Alliance Francaise of Greenwich Get a taste of French culture at open house
GREENWICH — There will be chocolate croissants.
The Alliance Francaise of Greenwich, an independent nonprofit that organizes classes and cultural immersion programs, will host an open house from 2 to 4 p.m. this Saturday. Attendees can meet teachers and board members and learn about the organization’s classes and workshops, the annual cocktail party — held next Wednesday — and Focus on French Cinema.
“It’s going to be a window, a vitrine, into what we do in Greenwich,” President Renée Amory Ketcham said. “The open house is a great way to find a way to freshen your skills or take the opportunity to learn French.”
There are 100 alliances in the U.S. and 805 worldwide, and they all insist their teachers are native French speakers, Ketcham said.
“It’s a good way to discover the program and meet the teachers,” education director Geraldine Trippitelli said. “It’s a fun way to learn French.”
Those who sign up for classes while at the open house, located on the second story of the Greenwich Arts Council on Greenwich Avenue, receive a $50 discount for adult classes and $30 off for kids.
Kids as young as 2 and adults as old as 90 participate in classes at the Alliance Francaise, she said. People learn because they want to travel to France or just to have a hobby.
“You have a little bit for everyone,” Trippitelli said.
The French language has made a comeback, Ketcham said.
“There’s a surge in interest in French and French culture because it’s rich,” she said, citing the nation’s shared history with the U.S. that goes back to the 1700s. “There’s an incredible link, historically and culturally.”
Americans learn French to experience the richness of French culture and to help their careers, she said.
“Some of our students are very loyal,” Trippitelli said. “They are fluent but they continue to come because they learn about the culture.”
The alliance has extended its bilingual school from first through fifth grade to include kindergarten through sixth grade because of a higher demand among residents. It now teaches more than 30 students, and registration is almost closed.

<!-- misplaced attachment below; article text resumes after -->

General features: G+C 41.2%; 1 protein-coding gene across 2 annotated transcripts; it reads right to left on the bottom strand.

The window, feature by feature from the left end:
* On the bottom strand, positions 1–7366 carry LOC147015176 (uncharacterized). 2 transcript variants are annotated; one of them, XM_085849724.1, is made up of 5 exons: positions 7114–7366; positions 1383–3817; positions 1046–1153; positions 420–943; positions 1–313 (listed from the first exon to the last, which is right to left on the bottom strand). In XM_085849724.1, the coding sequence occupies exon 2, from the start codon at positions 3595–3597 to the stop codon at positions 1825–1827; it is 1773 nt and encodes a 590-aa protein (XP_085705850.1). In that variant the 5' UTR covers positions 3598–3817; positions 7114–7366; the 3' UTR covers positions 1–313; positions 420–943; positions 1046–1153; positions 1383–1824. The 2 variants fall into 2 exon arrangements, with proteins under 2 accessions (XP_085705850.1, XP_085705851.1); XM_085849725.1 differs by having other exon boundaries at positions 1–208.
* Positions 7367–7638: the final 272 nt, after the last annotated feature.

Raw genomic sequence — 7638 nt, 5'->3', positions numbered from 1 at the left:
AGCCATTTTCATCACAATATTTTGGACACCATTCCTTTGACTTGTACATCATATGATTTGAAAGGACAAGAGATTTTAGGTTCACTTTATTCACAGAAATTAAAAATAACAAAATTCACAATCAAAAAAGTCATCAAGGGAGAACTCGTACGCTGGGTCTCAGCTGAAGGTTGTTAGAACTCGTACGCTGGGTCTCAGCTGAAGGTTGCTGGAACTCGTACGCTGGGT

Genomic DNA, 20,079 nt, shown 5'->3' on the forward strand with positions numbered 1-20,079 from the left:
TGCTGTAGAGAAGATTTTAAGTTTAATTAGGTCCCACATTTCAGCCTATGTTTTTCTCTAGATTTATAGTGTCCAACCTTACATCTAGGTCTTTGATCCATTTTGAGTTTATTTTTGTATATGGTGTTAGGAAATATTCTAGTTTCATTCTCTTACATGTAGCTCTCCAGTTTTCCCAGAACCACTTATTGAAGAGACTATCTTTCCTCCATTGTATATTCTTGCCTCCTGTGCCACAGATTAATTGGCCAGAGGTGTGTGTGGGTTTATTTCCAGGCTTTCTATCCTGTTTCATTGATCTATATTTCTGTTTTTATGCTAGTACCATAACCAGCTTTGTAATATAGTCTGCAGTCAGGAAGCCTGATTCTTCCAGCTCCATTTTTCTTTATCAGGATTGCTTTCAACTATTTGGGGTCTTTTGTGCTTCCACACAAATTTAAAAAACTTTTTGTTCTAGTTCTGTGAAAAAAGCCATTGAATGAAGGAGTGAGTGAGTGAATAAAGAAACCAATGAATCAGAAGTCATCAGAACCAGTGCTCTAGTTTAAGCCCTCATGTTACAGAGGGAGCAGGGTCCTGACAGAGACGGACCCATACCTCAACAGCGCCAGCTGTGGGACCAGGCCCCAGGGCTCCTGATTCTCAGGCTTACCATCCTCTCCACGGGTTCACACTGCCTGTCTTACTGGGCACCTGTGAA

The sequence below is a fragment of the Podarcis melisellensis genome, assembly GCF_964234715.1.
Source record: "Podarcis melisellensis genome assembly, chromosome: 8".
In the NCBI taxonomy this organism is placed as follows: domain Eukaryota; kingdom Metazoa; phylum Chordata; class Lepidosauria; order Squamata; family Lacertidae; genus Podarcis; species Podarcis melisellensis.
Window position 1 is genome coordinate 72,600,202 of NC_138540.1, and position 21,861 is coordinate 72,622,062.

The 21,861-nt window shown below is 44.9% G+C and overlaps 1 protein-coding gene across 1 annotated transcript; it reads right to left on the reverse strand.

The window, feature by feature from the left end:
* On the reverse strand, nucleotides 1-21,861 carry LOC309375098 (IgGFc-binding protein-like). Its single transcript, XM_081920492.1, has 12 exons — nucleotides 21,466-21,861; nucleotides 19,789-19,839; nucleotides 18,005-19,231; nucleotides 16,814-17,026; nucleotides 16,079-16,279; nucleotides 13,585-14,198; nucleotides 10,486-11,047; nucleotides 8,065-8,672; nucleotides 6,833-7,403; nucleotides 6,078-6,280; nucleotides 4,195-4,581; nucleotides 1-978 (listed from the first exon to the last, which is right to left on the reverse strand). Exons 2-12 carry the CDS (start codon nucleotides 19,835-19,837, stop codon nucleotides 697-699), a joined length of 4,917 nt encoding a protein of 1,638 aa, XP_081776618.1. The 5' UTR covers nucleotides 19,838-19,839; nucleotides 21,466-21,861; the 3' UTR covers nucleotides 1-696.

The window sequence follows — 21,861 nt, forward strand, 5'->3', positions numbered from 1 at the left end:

“For children, it’s a good way to speak French at a young age and learn within a playful environment,” Trippitelli said. “They don’t feel like they learn.”
The bilingual school, called L’Ecole du Samedi or Saturday School, is in session three times a month. The alliance has watched the program grow in popularity as parents of New York City boroughs, such as Manhattan and Brooklyn, enroll their children in bilingual schools.
“When families move to Greenwich, they look to preserve that experience,” Trippitelli said. “We have American families with bilingual children.”
The educators are rolling out two new workshops this year, too. In its Immersion Workshop, adults can come once a month for a two-hour session either completely in French or English.
“This is unique,” she said. “It’s not a class. You don’t need to commit every week. We know everyone has a busy schedule, you can still do it once a month.”
Students who have tried to perfect their pronunciation for years now have access to a special workshop taught by the alliance’s instructors, who are all native French speakers.
She said the Alliance Francaise in Greenwich is a beautiful community because it attracts Francophiles from out of town, too, including Darien and Wilton.
It also attracts non-French speakers. Ketcham emphasized the alliance teaches French culture to those who cannot or do not want to learn the language itself.
“It’s a very inclusive community in the tri-state area,” she said.